It’s rare to discover a book that is hilarious, well-written AND contains a compelling message, but Katherine Collette has done it again in her second novel The Competition (Text Publishing 2022), a funny, tender, vulnerable and thoughtful story about a young woman who must voice her thoughts to others in order to speak to herself.

Set in the dog-eat-dog world of competitive public speaking, the book is centred on an organisation called SpeechMakers, a thinly-veiled copy of the very popular worldwide ToastMasters body. Collette has done her research (including attending a three-day ToastMasters conference in the US) and highlighted all the best bits of this organisation while adding her own – fictional and very funny – downsides. In combination with a cast of engaging (and sometimes quite annoying) characters, this has resulted in an easy to read and lighthearted narrative that is comical, facetious, moving, touching and warm.

The set-up is simple. Frances is supposed to be at work behind the deli counter at her local supermarket but instead she is competing in the annual SpeechMakers national conference and competition, not because she has any great interest in public-speaking, but because for the first time, this year there is $40 000 prize money, and that would go a long way to solving some of her irritating problems. Her mentor (or ex-mentor, because apparently he is no longer speaking to her), is Keith, a long-time devotee of SpeechMakers who is not only supposed to be mentoring Frances, and competing himself, but is also disillusioned with the organisation’s current focus on profit and self-enrichment rather than altruistic self-improvement. He also hopes – as he does every year – that his success might help his troubled relationship with his wife, Linda. Doctor Neil (not really a doctor) is only competing because he thinks he owes his mother, Judy, who is a fanatical SpeechMakers coach with a side hustle in branded handicrafts, and Rebecca is someone from Frances’ past whose unexpected presence causes Frances no end of discomfort. A keenly observed story filled with a compelling cast of overachievers, underachievers and wannabe achievers, The Competition is a thoroughly enjoyable rollercoaster of hilarity.

I began this review by commenting on three aspects: the humour, the writing and the message, and how rare it is to find all three sitting comfortably side by side in a novel. Funny writing is notoriously difficult to pull off; it’s much easier to write pathos. Collette achieves comedic writing by combining wit, absurdity and satire to create characters with disturbing and achingly funny traits and dropping them in a setting that is itself full of complex opportunities for misunderstandings, competitiveness, revenge, greed, ambition and vulnerability. Anyone who has ever sat on a P and C board, a tuckshop committee or any other vaguely non-profit organisation that seems to thrive on its own enhanced view of itself and the concomitant perceived elevation of the stature of its members, will recognise the bureaucracy, the red tape, the written and unwritten rules, the power imbalances, the ongoing tussles over roles and positions, and the utter obsession of some people towards the organisation they love. Collette depicts this strange world within a world with insight and perception, through a comedic lens.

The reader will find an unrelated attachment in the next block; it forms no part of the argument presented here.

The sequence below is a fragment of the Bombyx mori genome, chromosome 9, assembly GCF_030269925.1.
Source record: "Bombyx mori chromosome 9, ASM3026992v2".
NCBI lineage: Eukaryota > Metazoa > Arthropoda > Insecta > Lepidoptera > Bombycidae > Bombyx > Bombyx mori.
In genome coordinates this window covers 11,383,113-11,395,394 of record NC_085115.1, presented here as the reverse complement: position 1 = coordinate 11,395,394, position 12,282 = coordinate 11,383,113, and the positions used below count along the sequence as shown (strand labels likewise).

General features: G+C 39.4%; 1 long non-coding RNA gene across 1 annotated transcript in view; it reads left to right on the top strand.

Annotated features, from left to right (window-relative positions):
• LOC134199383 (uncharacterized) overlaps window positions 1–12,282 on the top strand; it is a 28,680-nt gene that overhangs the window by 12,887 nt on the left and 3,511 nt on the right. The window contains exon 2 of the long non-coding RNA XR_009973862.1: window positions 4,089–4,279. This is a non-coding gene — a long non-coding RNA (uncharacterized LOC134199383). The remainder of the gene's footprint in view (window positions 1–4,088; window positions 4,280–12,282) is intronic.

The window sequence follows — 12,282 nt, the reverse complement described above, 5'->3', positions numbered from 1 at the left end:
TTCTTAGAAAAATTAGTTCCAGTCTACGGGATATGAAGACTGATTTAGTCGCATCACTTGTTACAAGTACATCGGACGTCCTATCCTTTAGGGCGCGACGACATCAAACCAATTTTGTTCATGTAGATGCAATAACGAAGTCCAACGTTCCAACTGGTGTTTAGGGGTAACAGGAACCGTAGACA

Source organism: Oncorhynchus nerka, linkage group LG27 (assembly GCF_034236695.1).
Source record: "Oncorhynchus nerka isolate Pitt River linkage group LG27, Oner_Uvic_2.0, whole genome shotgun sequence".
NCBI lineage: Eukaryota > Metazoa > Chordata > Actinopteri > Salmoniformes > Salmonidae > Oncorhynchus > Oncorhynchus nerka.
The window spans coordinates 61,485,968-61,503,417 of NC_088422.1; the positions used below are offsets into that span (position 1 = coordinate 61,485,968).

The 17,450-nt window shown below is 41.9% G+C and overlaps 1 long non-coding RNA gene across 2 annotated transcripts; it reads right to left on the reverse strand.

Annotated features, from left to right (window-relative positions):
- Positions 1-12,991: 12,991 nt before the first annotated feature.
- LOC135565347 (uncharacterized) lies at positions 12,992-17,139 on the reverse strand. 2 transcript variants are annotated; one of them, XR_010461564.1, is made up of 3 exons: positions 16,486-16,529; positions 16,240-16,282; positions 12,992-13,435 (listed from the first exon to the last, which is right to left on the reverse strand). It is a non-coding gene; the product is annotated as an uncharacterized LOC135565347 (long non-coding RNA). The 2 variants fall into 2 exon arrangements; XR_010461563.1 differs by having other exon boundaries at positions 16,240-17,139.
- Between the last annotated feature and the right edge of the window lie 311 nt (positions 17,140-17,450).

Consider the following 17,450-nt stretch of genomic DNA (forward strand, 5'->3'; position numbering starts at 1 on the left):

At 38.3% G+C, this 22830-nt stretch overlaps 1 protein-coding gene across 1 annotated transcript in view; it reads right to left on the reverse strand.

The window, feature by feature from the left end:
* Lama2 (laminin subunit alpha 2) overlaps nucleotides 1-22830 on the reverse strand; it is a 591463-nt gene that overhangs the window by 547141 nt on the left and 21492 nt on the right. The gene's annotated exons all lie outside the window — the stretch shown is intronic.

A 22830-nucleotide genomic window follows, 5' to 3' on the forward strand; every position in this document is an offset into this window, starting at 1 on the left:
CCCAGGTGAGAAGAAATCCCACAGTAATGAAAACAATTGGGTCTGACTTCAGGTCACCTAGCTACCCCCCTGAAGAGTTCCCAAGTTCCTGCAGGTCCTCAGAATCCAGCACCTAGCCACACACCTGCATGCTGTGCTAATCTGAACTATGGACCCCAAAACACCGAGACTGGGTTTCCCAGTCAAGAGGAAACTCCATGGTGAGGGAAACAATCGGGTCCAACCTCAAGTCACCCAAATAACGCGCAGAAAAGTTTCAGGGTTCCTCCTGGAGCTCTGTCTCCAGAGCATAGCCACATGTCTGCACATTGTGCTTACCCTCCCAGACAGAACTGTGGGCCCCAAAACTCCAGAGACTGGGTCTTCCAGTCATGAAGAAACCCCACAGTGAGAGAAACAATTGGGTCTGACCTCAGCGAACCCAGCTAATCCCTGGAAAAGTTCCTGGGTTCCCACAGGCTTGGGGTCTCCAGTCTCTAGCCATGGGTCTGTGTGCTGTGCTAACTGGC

The second aspect is the writing. It is easy to assume a lighthearted book might be a lightweight read, or not as perfectly crafted, but this novel proves the opposite. Razor-sharp dialogue, great description and considered attention to the particulars of each of the characters and their backstories make The Competition a highly enjoyable and satisfying read. Like other books published by Text in a similar genre (especially The Rosie Project by Graeme Simsion), readers will not only identify with the characters but also be delighted by the quality of the writing.

And thirdly, the message. While it would be easy to write a funny novel that was just that and no more, Collette has seamlessly incorporated several thought-provoking and serious issues that add poignancy, pathos and meaning to this story. The relationship between Neil and his mum is recognisable and affecting. Keith’s manner is vexingly frustrating but covers a veneer of vulnerability. Some of the other characters – Edith, Roger, Susan – are all funny but moving and recognisable caricatures. And Frances herself – the heroine of the book – goes on a journey that even she would not have expected in her wildest dreams. Forced to confront her past through her old friend Rebecca, Frances exposes questions about motivations, childhood bad behaviour, lies, friendships, regret, recognition of a wrong and making amends. She (and the reader) uncovers a distasteful side of herself that she would rather remain hidden, and yet in doing so, she becomes even more comprehensible and strangely likeable despite – or perhaps because of – her dislikeable characteristics.

And rather than ending with all these competing themes resolving, the narrative finishes on a more realistic note, with characters changed but not completely, and behaviour addressed but not to everyone’s satisfaction.

The Competition begins as a story about public speaking and rules and competitiveness, but it ends with a thoughtful meditation on personal and public ambition, friendship, self-forgiveness and challenges.